“I have the opportunity to have the freedom to be in charge of my own career” — What’s it like to be an apprentice at the Financial Times?
In Autumn of 2018 the Financial Times opened its doors to technology apprentices for the first time. Our first cohort of apprentices attended Ada, a UK based College teaching Digital Skills. The college opened in 2016 and is named after Ada Lovelace (1815–1852), known for her work on Charles Babbage’s proposed mechanical general-purpose computer, the Analytical Engine. She was the first person to publish an algorithm intended to be carried out by the machine and is regarded as the world’s first computer programmer. Ada College’s curriculum was designed with help from industry powerhouses such as Bank of America Merrill Lynch, Gamesys, IBM, Deloitte and more.
More and more young people between the ages of 16 and 18 are looking at career paths away from the traditional school to sixth form to university route and opting for more hands on experience in a real workplace. In 2015–16, 1.6m people applied for apprenticeships online. 491,300 apprenticeships were started in 2016 and 89% of apprentices are satisfied with their apprenticeship; 97% of apprentices said their skills and abilities had improved, and 92% of apprentices said their career prospects had increased overall.
The FT is proud to be an equal opportunities employer, we have talented employees from all walks of life and don’t believe you need a degree in order to do a job well. Late last year we welcomed two apprentices, Reece and Yannis. So, what do our apprentices think so far?
“The first three weeks at the Financial Times have been great. I was welcomed to the FT family with open arms and kindness. Colleagues are always willing to help and support me when I need it.
So far, it has been unbelievable how quickly and how much you learn in such a short period. For example, I had the chance to learn cloud skills on Amazon Web Services (AWS).
I have successfully made changes to the production line affecting the whole business. I have the opportunity to have the freedom to be in charge of my own career. I am happy to be here and excited to help the Financial Times deliver high-quality news, products, services and events.”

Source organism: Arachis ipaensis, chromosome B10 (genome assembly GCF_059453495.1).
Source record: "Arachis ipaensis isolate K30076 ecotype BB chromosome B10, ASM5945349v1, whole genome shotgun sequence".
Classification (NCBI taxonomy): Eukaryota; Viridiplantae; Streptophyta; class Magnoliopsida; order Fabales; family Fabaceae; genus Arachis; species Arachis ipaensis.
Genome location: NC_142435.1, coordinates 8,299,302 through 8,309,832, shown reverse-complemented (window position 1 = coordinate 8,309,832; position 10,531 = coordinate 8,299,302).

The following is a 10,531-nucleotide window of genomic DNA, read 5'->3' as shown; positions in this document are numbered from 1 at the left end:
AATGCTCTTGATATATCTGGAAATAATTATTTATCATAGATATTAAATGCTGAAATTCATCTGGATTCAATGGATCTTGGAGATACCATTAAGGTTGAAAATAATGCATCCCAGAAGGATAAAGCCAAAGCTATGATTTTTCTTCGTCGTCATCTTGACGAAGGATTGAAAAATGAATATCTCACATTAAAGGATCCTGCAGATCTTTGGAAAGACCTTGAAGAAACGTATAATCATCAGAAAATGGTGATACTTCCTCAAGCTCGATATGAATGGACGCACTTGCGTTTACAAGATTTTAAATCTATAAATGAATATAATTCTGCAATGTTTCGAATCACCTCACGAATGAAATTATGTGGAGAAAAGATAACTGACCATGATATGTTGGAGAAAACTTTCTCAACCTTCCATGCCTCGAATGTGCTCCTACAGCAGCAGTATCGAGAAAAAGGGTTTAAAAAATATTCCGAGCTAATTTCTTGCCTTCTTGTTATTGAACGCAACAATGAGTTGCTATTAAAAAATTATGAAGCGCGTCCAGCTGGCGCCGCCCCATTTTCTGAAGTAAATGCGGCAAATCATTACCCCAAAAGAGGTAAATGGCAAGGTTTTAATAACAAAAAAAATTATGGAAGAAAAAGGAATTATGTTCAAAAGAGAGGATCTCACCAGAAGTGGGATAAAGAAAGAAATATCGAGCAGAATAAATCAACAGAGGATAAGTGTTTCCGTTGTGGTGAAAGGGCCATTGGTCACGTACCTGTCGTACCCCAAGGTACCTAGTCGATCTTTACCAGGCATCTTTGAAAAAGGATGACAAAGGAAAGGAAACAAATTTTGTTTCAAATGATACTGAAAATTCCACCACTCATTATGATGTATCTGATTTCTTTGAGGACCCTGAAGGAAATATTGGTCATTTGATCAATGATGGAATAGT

- Reece Black
“My name is Yannis and I am a software engineer apprentice at the FT.
The application process started when I first saw the advert for the apprenticeship on a google page and I applied for the role on the website. The application process included a Google form asking about my technology interests and personal motivations to learn how to create software then the next stage was a phone interview which was more about personal interests and motivations. Then the final stage of the application process was a face to face interview and tech test. I found this very interesting as we had to create a web application that could tell the weather for a set city, using Node.js and HTML, and it had to be hosted on Heroku. All of which I had never done before, so it was a very good learning experience for me.
After two weeks, I found out that I had got the role and I would need to go to a software development launchpad course run by Ada college, where I would be learning all the basic skills a software engineer would need for 8 weeks. This would include learning about the software development life cycle, basic principles of coding and testing and some brief work on APIs and database algorithms.
Once the 8 weeks were over, I went to the FT building for my first day of work and everyone was very welcoming. When I got to my desk, I met my manager and quite a few of the Internal Products team. Once I had settled in, I started learning about Origami and Node.JS, whilst also learning about the projects that were taking place in other teams. I have now been working in the FT building for almost three weeks and I am learning something new every day. I am enjoying every day and I am looking forward to learning more at the FT.“
- Yannis Jinadu
For updates on our apprenticeship scheme, you can follow us here on Medium or over on Twitter @lifeatFT. You can also check out our live vacancies on roles.ft.com.